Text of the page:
Elisabeth C. Swim

đź–¤

Eupnea, another name for easeful breathing
Tree songs layer on wind over train horns, iron bearings’ rumbles, soft-wave tire quartets haul tons of metal, airplanes moan overhead: life continues during this quiet withdrawal, strategy of microbial war in which human breath is the battlefield
ground, the possession of which profers great advantage to either side is contentious ground*
Eupnea now seems even more luxurious than before, though I have at times wished that mine would cease. (Men.)
I am someone who forgets who I am without hearing my own voice. Vibrations of what is important to me express themselves even when too dear to me for words. Birds sing for the same and different reasons.
ground that can only be saved by immediate combat is desperate ground **
The people who make coffee and sell tacos are happy to see me when I brave a distant encounter to pick something up. Without the commerce of dailiness I might not see another soul and in that case I do not trust myself not to surrender my breathing breath.
Tzu, Sun: The Art of War, Part 11:4; ** ibid. Part 11:10

â—Ź

Spider lilies shoot upside-down, ground stars in the swamp meadow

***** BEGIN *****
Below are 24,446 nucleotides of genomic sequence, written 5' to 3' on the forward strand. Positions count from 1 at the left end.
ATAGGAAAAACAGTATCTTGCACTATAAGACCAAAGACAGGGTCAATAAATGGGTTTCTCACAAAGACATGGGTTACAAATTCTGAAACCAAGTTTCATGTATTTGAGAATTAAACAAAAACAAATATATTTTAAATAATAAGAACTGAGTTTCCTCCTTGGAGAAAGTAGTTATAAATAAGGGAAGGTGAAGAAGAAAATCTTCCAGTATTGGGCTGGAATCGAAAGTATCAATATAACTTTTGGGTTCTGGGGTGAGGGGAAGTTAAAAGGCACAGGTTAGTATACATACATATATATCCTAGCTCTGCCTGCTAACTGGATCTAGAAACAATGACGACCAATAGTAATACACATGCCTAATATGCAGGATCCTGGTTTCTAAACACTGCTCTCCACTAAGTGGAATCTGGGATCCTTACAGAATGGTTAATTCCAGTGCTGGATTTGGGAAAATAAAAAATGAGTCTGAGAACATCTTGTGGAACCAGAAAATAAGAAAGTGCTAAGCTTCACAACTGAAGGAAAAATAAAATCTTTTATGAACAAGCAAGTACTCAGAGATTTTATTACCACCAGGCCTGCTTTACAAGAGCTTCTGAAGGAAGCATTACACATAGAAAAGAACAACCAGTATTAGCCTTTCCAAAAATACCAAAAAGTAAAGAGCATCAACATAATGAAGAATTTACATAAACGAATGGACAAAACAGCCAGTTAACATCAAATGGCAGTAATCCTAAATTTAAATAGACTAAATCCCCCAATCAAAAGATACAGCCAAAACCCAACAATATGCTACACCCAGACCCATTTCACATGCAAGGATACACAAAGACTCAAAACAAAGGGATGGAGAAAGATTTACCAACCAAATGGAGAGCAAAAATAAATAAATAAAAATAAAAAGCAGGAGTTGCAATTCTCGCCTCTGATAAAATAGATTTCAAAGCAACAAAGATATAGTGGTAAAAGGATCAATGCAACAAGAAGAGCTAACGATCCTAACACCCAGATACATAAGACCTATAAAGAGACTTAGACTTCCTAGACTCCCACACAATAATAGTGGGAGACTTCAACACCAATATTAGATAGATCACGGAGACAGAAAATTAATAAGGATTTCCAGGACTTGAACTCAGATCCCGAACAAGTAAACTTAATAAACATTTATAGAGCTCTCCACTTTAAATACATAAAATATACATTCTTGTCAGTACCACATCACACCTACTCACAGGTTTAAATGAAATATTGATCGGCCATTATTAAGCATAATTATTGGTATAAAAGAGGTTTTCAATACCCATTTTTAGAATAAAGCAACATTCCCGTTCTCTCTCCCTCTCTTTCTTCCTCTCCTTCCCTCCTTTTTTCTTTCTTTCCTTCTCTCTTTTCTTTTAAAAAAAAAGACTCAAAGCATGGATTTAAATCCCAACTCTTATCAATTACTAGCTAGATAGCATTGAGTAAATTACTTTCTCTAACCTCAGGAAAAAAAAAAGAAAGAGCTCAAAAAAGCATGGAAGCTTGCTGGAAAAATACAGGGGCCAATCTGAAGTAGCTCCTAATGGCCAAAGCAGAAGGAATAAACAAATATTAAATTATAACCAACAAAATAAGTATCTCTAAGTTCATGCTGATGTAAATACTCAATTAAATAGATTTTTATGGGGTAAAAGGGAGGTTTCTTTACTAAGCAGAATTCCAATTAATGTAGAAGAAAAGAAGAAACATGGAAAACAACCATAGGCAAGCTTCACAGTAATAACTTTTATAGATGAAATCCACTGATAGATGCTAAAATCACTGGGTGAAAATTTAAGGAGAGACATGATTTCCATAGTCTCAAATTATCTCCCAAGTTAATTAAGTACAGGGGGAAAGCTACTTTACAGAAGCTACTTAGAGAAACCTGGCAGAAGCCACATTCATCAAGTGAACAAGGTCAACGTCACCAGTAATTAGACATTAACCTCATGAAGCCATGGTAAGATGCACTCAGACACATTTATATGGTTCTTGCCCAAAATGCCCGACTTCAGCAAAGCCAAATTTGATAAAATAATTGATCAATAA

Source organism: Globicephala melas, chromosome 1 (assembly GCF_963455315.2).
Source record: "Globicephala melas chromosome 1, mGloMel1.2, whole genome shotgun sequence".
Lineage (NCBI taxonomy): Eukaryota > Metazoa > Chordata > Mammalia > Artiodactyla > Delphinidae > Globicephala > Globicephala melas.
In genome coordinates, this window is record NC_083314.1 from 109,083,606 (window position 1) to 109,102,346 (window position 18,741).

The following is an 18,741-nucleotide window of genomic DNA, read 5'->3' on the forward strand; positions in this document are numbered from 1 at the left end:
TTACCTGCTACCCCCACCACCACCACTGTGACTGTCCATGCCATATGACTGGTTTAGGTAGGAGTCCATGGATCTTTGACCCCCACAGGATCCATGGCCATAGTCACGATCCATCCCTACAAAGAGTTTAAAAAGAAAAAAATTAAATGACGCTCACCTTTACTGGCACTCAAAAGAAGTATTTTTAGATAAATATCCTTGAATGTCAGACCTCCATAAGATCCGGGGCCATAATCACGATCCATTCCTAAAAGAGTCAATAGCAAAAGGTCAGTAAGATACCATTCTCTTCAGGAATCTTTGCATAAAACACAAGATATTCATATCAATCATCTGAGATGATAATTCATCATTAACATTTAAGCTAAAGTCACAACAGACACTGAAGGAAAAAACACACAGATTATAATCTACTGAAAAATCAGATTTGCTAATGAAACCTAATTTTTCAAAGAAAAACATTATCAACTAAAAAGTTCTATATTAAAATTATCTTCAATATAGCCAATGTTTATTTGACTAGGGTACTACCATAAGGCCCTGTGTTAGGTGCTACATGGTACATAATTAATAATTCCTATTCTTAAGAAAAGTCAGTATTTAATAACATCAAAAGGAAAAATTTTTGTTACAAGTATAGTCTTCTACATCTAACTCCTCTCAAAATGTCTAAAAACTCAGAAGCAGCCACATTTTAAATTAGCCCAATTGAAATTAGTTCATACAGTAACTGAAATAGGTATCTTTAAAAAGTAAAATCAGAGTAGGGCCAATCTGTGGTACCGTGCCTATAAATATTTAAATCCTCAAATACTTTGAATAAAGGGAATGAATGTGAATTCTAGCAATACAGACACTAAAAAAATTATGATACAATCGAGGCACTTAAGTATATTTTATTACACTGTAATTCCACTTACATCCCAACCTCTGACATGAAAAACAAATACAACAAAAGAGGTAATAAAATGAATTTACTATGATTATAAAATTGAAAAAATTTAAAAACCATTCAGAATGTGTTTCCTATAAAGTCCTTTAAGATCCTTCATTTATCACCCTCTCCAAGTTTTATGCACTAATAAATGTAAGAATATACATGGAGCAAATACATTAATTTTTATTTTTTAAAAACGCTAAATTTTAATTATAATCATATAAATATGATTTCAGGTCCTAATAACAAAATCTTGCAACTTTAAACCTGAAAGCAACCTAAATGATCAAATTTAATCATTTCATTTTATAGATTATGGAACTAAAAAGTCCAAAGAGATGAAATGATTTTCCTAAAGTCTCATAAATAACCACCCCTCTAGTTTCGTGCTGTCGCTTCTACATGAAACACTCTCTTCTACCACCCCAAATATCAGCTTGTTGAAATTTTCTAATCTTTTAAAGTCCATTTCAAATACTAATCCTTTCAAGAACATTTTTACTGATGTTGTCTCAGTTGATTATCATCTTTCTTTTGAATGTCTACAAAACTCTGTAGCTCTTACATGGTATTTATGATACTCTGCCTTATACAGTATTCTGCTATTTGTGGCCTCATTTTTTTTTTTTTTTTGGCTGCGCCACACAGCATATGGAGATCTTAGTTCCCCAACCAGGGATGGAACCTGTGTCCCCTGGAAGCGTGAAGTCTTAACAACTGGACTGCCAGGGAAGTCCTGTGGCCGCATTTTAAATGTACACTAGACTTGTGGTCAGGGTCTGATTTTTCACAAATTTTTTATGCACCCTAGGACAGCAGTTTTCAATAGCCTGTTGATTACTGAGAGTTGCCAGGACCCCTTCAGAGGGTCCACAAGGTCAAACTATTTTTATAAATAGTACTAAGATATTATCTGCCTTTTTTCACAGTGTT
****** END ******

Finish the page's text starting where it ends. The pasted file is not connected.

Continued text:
even when lost in a briar forest
stuck between a creeping vine and a pin oak
Hank the horse prunes branches, creepers
with the pieces of moon in his mouth
we lost the trail an hour ago I am out of my depth
I machete my body on twining thorns from the ground
branches bounce across an opening in the trees
on another day I would giggle ride them see saw solitaire
right now I need water like a new parent needs sleep
I have no map just Hank’s lead rope and all ten toes, too, until
he cartilage crushes right foot pinky and it drops out of sense range
when we get out of this subtropical tangle I will find some root beer
root beer calms me down, tells me there is enough time, money, legacy
every time we drink it together mom says
my minister great grandfather brewed his own
I want to drink root beer like Hank mows grass
between wild-tailed spider lilies, patch by patch
he kisses mud around mouthfuls of groundcover
lifts his head, nudges my shoulders where my
human arms can’t reach to scratch

â—Ź

California native Elisabeth Commanday Swim moved to Houston in 2008 to be editor of Houston Grand Opera’s Opera Cues. Her poems are live in care of Defunkt, Thimble and The Local Train Magazines as well as the Gentle Hour, Intercultural Press and High Shelf Press. She has appeared with Words and Art Houston at the Contemporary Arts Museum and the Menil Collection and Thin Air Magazine. She published previously under the name Eliza Swan and she is a therapeutic in-home music teacher.

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